Wednesday, May 10, 2017

The Biggest Hindrance to Your Happiness



Do you want to be happy? Of course you do. After all, who doesn’t want to be happy?

Now, let me ask you a serious question: Are you happy? I’m not asking whether you’re happy every once a while; I’m asking whether your life is characterized by happiness. Are you truly happy or have you tricked yourself into believing you’re happy when deep inside, you long for something more? During the past couple years, I have uncovered what I believe to be the biggest hindrance to your and my happiness: settling for less when we could have more. Let me explain.

Dietsch’s Ice Cream


When I was old enough to start walking on my own, my parents began walking me down the street to our local Dairy Queen where they’d buy me a treasured ice cream sandwich. This was definitely the highlight of my week. The taste of DQ soft-serve ice cream wedged between two chocolate wafers was to die for. I savored every bite. As a kid, I thought nothing could top my weekly treat of a DQ ice cream sandwich.

Five years ago, I moved to Findlay, Ohio, home of Dietsch Brothers fine chocolates and ice cream. One day at work, my boss treated us to some ice cream from Dietsch Brothers. As I was surveying their broad selection of ice cream options, I noticed that they made an ice cream sandwich which looked exactly like the ice cream sandwiches I had eaten at DQ as a kid. Remembering the glorious taste of those ice cream sandwiches, I selected a Dietsch’s ice cream sandwich. I opened the package and scanned the sandwich, comprised of two chocolate wafers with a slab of vanilla ice cream wedged in between, for the best entry point. After picking a spot, I took a large bite into my ice cream sandwich. I couldn’t believe my taste buds! This was absolutely the best tasting ice cream sandwich I had ever eaten. I’m convinced that if there are ice cream sandwiches in heaven, they’re going to be from Dietsch’s. I was so impressed with my ice cream sandwich that I went back for another one and another one and another one. I couldn’t get enough of them!

A week later, I was traveling for work and happened to be driving by a Dairy Queen. Remembering the taste of heaven I had experienced a week earlier while eating Dietsch’s ice cream sandwiches, I pulled in to the DQ and bought myself an ice cream sandwich, expecting similar results. Eager to experience the taste of absolute amazingness again, I quickly opened the package and took my first bite. Similar to my experience a week earlier, I couldn’t believe my taste buds, but for a completely different reason. This ice cream sandwich didn’t taste anything like the ice cream sandwich I had gotten from Dietsch’s the prior week. It didn’t even taste good. I was so disappointed with my DQ ice cream sandwich that I haven’t been back to DQ for an ice cream sandwich since.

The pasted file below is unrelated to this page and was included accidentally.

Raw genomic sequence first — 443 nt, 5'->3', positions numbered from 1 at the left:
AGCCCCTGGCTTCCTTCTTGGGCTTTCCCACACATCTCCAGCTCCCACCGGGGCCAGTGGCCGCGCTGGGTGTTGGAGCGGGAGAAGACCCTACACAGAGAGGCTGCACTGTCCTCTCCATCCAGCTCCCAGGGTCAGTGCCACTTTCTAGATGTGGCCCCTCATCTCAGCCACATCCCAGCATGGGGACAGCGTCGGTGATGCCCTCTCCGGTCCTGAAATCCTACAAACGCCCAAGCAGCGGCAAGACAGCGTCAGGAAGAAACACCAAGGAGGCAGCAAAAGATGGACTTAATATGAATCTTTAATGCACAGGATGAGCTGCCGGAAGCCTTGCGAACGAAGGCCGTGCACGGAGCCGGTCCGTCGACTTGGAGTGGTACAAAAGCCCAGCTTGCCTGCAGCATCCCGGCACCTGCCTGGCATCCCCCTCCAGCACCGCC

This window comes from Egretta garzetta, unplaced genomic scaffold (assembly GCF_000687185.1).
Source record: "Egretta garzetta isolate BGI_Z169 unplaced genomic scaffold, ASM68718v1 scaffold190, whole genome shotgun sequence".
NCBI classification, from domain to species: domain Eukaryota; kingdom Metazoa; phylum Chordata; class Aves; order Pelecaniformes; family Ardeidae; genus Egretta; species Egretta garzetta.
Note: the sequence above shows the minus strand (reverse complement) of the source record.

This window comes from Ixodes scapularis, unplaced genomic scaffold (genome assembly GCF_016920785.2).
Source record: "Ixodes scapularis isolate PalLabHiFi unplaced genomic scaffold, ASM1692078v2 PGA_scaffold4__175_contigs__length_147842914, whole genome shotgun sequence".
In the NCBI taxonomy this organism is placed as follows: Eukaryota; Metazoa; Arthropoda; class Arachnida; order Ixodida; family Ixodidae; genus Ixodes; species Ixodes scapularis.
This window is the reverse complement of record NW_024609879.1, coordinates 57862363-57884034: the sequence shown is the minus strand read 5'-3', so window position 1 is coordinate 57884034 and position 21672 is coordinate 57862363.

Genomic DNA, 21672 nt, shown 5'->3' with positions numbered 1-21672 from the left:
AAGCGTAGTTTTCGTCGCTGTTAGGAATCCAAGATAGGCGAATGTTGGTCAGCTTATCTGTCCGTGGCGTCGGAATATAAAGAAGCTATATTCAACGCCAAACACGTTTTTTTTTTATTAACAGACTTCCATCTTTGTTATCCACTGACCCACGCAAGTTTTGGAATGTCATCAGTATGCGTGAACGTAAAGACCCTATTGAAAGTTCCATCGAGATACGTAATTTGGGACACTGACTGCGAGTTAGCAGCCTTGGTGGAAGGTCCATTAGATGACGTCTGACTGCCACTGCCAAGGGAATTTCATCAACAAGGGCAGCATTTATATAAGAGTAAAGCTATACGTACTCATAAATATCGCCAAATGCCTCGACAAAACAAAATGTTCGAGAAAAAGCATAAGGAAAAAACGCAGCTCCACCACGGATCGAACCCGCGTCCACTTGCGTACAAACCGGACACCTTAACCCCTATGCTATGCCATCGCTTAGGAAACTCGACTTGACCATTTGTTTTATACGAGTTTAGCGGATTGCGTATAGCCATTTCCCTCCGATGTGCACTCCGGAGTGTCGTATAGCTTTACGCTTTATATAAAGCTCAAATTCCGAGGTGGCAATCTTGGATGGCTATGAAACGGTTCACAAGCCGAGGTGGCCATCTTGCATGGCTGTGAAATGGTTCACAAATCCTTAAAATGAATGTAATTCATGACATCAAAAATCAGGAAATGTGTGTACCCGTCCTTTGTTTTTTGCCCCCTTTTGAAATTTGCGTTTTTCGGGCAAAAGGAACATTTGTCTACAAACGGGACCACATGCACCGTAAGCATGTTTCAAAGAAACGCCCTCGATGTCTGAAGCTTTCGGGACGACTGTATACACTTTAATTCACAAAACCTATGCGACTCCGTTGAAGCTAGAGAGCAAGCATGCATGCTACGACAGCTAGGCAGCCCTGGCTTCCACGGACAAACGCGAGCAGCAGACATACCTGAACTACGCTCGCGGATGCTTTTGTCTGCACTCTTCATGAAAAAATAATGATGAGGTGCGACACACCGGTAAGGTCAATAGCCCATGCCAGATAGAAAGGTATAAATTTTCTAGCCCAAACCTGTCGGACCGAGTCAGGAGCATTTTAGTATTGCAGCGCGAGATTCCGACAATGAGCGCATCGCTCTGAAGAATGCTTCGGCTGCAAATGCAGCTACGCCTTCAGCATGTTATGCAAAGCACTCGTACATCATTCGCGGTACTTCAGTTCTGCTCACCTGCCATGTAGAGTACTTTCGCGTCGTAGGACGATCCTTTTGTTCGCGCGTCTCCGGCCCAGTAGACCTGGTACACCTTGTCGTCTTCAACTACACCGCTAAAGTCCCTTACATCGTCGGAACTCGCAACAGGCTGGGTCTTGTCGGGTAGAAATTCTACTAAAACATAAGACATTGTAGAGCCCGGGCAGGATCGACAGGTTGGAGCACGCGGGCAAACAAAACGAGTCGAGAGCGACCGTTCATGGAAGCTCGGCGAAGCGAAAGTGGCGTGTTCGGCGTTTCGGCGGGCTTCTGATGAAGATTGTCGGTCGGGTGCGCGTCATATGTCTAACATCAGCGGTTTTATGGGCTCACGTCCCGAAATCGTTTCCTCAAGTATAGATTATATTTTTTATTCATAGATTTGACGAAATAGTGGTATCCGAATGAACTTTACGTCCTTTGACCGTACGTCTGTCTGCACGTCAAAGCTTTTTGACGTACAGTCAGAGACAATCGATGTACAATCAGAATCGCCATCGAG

When I Experienced More, I Became Disenchanted with Less


What happened? For years, I savored the taste of DQ ice cream sandwiches, but once I experienced the taste of a Dietsch’s ice cream sandwich, I became completely disenchanted with DQ ice cream sandwiches. Was it because Dairy Queen changed their recipe? Not at all. It was because I had experienced the taste of an ice cream sandwich which was so much better that it made the DQ ice cream sandwich taste disgusting.[1] All those years I had settled for DQ ice cream sandwiches which were disgusting compared to the far-superior Dietsch’s ice cream sandwiches.

We do this same thing every single day. We become so desperate to be happy that we’re willing to grab any happiness we can find, even if it’s only a small ounce of temporary happiness. Instead of holding out for Dietsch’s ice cream sandwiches, we settle for DQ ice cream sandwiches. Instead of experiencing an intimate relationship with a loving spouse, we settle for one-night stands. Instead of pursuing happiness in the creator of the universe, we settle for the temporary, ever-disappointing happiness we find in his creation. As C. S. Lewis once wrote: